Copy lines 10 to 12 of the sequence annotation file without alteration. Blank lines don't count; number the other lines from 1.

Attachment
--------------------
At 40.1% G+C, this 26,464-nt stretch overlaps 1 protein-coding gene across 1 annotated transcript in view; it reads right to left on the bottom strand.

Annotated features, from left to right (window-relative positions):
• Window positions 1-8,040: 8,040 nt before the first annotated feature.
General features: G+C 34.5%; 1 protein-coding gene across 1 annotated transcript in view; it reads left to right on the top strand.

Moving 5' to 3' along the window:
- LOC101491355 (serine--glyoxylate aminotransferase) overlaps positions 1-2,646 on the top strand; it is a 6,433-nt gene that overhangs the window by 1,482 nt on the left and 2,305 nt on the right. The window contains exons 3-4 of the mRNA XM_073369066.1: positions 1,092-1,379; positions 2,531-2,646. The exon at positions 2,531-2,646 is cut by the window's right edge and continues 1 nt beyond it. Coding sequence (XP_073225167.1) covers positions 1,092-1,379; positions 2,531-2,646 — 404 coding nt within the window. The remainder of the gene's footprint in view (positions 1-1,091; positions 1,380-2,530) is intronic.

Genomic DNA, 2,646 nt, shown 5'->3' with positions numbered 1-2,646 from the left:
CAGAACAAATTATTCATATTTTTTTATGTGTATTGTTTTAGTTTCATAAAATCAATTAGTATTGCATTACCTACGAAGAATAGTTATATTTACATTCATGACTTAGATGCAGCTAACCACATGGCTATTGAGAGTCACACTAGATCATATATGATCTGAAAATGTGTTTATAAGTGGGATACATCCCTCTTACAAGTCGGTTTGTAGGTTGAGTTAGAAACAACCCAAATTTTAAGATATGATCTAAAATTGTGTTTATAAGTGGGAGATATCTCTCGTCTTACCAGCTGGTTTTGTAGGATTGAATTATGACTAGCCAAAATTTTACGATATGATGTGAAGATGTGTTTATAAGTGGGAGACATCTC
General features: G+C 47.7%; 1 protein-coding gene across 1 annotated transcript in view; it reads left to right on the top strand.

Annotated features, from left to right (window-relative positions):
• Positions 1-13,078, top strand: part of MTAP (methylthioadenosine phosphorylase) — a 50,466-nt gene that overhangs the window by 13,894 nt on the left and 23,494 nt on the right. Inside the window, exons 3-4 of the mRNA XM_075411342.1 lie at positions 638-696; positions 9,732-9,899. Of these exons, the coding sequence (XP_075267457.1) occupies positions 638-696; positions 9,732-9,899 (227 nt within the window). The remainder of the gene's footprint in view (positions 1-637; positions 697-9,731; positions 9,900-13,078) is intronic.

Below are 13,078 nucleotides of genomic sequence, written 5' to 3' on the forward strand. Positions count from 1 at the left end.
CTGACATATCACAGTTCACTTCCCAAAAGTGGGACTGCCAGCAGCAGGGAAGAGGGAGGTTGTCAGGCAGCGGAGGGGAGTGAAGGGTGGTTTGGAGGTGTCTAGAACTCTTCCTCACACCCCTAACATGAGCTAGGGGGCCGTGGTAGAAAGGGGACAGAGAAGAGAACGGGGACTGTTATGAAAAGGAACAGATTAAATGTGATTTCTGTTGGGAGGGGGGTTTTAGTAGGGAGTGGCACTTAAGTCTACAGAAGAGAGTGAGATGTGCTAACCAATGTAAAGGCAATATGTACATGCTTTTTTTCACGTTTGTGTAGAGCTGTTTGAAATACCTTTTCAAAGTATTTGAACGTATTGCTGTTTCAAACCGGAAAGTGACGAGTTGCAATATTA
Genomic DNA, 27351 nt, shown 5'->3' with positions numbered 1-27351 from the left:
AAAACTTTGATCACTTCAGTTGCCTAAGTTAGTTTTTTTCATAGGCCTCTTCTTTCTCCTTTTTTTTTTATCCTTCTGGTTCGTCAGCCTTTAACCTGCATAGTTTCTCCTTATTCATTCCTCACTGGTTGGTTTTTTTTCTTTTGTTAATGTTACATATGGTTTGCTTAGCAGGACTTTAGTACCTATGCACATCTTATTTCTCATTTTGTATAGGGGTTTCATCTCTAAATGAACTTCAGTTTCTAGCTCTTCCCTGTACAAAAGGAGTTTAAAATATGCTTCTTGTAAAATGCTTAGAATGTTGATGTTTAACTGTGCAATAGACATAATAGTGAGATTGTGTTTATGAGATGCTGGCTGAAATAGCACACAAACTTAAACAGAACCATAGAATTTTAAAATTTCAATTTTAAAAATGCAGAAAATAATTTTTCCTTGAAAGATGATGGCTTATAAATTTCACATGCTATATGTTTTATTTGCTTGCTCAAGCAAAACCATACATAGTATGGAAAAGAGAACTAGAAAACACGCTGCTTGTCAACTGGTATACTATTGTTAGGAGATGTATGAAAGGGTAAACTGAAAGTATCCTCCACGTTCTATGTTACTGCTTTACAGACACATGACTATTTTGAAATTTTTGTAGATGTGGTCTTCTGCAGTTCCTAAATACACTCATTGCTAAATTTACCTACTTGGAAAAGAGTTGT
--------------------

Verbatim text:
Annotated features, from left to right (window-relative positions):
• Positions 1-13,078, top strand: part of MTAP (methylthioadenosine phosphorylase) — a 50,466-nt gene that overhangs the window by 13,894 nt on the left and 23,494 nt on the right. Inside the window, exons 3-4 of the mRNA XM_075411342.1 lie at positions 638-696; positions 9,732-9,899. Of these exons, the coding sequence (XP_075267457.1) occupies positions 638-696; positions 9,732-9,899 (227 nt within the window). The remainder of the gene's footprint in view (positions 1-637; positions 697-9,731; positions 9,900-13,078) is intronic.

Below are 13,078 nucleotides of genomic sequence, written 5' to 3' on the forward strand. Positions count from 1 at the left end.